The entire endeavour was just one great exercise in the development of work capacity, “the most underrated aspect of physical fitness” – put simply, the total amount of stress that the body can physically perform, recover from and positively adapt to. Building a higher work capacity allows us to train harder, more frequently, and to recover more rapidly. Hard work is all that separates elite athletes from aspiring athletes. We can get so easily caught in the weeds of specificity, and complex training methods, that we can gloss over the fact that, eventually, to improve, we just need to do more work.

The hope was that in introducing a huge amount of ‘stress and stimuli’ in the form of vertical climbing, both my and my training partners’ bodies would become more fatigue-resistant, our skeletal muscle better able to make sustained contraction after contraction, and our working minds more adept at handling fatigue – useful traits to have when undertaking a marathon swim, as I will be in three weeks time.

The ultimate goal, rather than achieving a particular vertical mileage, was simply to get to a point of complete exhaustion and physical discomfort, and, crucially, to continue. Part one was far more easily achieved than part two.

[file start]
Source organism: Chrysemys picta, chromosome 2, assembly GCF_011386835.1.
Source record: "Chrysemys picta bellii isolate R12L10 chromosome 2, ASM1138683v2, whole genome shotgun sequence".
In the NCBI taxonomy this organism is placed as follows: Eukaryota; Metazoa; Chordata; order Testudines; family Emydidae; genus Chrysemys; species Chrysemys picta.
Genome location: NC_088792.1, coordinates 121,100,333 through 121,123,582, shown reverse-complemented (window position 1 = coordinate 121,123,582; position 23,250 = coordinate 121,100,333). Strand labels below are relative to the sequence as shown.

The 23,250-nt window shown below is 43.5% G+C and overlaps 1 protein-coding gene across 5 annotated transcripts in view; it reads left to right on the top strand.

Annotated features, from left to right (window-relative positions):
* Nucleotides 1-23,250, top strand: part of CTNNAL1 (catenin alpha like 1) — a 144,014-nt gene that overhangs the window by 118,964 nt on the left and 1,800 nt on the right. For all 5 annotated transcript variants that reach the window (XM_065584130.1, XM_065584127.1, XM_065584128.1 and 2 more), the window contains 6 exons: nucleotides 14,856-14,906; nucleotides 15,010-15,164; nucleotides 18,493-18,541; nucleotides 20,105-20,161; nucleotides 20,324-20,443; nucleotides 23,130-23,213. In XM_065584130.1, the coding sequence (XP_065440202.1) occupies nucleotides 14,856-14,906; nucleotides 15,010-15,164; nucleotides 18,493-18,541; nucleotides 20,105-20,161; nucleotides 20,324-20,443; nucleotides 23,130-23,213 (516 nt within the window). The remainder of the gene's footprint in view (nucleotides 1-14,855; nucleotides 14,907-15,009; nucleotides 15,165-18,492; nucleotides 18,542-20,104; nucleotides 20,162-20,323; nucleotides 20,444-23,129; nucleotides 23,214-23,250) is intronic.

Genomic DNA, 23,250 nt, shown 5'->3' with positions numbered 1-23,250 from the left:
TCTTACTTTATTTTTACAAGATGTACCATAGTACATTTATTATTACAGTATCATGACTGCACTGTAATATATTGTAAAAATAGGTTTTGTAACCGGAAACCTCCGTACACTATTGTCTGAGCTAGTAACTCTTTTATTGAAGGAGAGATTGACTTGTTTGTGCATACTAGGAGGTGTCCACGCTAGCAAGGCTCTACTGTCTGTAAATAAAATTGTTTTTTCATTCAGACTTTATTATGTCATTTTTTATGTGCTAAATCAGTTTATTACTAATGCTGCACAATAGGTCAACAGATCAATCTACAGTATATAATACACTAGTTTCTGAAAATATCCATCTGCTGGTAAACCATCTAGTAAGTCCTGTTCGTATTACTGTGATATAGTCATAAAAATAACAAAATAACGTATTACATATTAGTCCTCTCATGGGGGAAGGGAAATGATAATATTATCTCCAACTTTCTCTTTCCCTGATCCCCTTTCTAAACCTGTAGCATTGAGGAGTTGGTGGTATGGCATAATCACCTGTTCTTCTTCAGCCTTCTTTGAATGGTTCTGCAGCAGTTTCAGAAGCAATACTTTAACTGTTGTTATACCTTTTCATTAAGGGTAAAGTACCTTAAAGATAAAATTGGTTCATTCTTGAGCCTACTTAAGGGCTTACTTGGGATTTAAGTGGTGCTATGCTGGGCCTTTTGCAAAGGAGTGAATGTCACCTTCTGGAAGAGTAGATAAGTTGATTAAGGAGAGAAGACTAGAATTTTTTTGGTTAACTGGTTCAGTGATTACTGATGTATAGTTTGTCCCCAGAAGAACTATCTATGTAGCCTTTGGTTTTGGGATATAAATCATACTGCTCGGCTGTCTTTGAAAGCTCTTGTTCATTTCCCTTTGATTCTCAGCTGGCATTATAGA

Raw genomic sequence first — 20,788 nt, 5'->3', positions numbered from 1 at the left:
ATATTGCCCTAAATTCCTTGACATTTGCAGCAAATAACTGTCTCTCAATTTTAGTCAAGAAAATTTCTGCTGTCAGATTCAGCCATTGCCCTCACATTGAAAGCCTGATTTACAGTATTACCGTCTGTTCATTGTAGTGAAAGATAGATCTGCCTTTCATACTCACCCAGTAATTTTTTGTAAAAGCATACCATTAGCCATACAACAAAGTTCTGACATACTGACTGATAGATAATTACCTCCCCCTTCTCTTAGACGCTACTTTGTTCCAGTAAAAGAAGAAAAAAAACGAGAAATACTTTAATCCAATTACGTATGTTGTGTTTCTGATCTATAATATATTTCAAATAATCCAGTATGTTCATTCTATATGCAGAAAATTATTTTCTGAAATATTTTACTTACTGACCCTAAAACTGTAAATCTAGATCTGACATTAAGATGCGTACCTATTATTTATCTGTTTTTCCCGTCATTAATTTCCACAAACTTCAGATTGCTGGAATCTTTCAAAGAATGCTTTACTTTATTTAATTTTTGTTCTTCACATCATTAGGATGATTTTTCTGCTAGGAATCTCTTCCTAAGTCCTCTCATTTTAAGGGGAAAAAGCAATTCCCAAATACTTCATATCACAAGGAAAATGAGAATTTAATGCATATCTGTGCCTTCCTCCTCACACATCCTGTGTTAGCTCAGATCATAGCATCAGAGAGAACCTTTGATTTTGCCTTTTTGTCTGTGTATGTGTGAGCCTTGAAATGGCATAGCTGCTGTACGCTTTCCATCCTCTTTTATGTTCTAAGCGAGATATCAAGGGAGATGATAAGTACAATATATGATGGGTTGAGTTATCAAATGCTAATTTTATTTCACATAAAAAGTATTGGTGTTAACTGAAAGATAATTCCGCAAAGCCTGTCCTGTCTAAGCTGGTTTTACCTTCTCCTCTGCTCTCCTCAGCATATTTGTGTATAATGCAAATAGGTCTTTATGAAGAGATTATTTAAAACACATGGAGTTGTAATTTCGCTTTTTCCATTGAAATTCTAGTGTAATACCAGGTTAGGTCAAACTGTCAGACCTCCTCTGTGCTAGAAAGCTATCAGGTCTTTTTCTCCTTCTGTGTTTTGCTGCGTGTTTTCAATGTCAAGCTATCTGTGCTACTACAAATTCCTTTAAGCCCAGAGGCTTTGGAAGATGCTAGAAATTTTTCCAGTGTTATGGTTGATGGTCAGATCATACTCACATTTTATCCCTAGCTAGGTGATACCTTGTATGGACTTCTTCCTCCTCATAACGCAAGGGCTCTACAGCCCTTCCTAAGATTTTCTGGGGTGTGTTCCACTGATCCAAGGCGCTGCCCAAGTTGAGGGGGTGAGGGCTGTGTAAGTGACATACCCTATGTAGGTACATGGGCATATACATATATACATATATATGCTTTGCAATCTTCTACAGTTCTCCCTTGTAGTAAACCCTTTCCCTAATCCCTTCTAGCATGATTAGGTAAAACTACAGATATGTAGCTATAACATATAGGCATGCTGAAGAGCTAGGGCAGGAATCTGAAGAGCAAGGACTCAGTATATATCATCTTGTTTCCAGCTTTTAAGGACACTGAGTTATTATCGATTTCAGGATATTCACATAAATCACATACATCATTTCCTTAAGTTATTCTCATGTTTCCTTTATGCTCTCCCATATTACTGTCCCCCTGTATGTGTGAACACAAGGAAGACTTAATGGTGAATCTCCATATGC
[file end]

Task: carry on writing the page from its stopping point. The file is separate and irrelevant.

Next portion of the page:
The whole point was for the event to get messy and unpleasant, as I had to continually remind myself when things did indeed get rather unpleasant. If this had been avoided, and we had stopped at the onset of fatigue and physical pain, then the hours already put in would have largely been for nothing.

I think so many athletes only really hit this huge mental barrier of pain and discomfort typically on the day of a race, rather than in training. The two-hour mark of the marathon becomes the only time in the training calendar where these hugely important occasions of ‘true’ exhaustion are experienced. These moments, with energy stores depleted, muscles screaming, and defeat looming on the peripheries, are the ‘bread and butter’ of endurance sports – and therefore how we respond to them defines our ability as endurance athletes.

Why then do so many of us seek to avoid these instances? In doing so, when the unavoidable fatigue does indeed set in at the late stages of an event, we are taken almost by surprise – unprepared for its arrival, and ill-equipped to manage it. Grit and mental toughness are not just trainable – they are only trainable; attained only through first hand experience.